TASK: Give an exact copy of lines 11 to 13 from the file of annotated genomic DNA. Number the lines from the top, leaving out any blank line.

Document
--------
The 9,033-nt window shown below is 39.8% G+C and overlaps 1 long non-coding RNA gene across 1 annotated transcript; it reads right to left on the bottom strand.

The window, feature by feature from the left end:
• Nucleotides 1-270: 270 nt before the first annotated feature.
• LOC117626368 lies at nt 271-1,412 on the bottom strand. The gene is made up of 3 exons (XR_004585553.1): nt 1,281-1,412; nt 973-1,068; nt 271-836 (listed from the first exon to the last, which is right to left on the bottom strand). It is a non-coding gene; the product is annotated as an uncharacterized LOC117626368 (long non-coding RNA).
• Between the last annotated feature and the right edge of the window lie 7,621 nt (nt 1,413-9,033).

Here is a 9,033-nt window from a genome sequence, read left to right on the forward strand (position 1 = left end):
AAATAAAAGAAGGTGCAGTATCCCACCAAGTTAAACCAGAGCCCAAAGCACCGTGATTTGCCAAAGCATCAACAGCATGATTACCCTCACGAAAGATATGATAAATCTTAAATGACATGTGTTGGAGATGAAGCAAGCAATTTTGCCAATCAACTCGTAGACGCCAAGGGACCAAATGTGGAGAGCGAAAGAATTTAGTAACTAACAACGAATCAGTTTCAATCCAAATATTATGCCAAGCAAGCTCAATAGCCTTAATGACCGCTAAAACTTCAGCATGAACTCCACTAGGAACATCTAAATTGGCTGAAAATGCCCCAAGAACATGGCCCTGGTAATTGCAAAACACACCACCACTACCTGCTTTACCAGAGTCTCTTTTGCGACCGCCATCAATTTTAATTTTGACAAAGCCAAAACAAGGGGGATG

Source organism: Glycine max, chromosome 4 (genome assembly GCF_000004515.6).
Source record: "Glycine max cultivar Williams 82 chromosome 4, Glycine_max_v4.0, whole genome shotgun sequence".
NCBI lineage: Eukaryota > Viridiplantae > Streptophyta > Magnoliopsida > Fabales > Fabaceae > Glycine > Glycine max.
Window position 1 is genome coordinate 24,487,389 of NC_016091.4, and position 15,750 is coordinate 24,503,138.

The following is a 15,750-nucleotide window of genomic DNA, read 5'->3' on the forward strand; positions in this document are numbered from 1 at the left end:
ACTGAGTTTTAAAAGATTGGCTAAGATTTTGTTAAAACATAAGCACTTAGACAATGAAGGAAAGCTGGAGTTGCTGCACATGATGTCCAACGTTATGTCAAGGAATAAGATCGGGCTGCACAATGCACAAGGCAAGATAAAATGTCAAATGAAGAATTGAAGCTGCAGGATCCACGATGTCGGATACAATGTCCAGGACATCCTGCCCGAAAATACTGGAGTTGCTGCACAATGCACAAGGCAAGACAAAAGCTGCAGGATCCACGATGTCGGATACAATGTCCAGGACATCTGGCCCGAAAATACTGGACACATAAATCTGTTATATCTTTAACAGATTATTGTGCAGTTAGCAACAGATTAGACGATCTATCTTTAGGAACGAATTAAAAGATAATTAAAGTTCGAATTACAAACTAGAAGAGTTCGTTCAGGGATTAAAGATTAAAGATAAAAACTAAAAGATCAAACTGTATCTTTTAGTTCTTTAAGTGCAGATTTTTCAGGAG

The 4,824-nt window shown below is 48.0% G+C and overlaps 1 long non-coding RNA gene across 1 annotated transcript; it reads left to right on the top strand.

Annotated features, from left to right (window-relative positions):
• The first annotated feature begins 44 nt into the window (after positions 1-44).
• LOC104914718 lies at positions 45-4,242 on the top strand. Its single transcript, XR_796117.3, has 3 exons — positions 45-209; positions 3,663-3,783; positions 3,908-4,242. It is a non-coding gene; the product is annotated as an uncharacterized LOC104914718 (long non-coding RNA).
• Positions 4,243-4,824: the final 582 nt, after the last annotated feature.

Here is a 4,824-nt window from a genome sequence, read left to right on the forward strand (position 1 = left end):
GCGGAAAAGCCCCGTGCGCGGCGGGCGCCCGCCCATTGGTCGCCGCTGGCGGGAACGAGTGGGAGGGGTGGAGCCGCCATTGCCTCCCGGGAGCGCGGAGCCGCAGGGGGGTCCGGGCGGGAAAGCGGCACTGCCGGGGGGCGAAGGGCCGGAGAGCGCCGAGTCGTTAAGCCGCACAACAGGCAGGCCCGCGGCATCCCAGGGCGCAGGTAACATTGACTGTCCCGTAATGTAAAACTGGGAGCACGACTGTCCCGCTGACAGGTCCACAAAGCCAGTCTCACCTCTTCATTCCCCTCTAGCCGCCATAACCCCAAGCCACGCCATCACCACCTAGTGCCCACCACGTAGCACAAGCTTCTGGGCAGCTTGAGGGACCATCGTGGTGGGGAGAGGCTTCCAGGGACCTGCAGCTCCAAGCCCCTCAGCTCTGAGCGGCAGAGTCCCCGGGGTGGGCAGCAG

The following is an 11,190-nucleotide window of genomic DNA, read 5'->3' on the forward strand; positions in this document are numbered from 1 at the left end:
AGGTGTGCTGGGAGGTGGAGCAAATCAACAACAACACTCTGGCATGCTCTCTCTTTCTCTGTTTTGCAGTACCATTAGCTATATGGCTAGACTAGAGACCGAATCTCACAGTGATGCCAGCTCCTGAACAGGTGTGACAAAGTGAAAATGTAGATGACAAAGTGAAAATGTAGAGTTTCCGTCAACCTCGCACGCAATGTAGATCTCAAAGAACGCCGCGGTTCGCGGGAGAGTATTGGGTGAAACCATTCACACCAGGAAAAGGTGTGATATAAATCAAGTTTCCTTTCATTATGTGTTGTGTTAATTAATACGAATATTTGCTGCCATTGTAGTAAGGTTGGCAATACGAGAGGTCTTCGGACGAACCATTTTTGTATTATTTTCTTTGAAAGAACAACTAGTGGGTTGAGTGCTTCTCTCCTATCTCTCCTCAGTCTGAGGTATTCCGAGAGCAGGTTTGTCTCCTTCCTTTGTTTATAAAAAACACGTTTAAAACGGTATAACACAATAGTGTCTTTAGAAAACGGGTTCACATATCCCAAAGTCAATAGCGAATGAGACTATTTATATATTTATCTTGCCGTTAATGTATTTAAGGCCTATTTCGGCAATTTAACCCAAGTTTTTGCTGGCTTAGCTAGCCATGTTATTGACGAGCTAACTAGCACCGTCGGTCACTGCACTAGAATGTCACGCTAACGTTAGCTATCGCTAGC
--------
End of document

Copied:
Window position 1 is genome coordinate 24,487,389 of NC_016091.4, and position 15,750 is coordinate 24,503,138.

The following is a 15,750-nucleotide window of genomic DNA, read 5'->3' on the forward strand; positions in this document are numbered from 1 at the left end:
ACTGAGTTTTAAAAGATTGGCTAAGATTTTGTTAAAACATAAGCACTTAGACAATGAAGGAAAGCTGGAGTTGCTGCACATGATGTCCAACGTTATGTCAAGGAATAAGATCGGGCTGCACAATGCACAAGGCAAGATAAAATGTCAAATGAAGAATTGAAGCTGCAGGATCCACGATGTCGGATACAATGTCCAGGACATCCTGCCCGAAAATACTGGAGTTGCTGCACAATGCACAAGGCAAGACAAAAGCTGCAGGATCCACGATGTCGGATACAATGTCCAGGACATCTGGCCCGAAAATACTGGACACATAAATCTGTTATATCTTTAACAGATTATTGTGCAGTTAGCAACAGATTAGACGATCTATCTTTAGGAACGAATTAAAAGATAATTAAAGTTCGAATTACAAACTAGAAGAGTTCGTTCAGGGATTAAAGATTAAAGATAAAAACTAAAAGATCAAACTGTATCTTTTAGTTCTTTAAGTGCAGATTTTTCAGGAG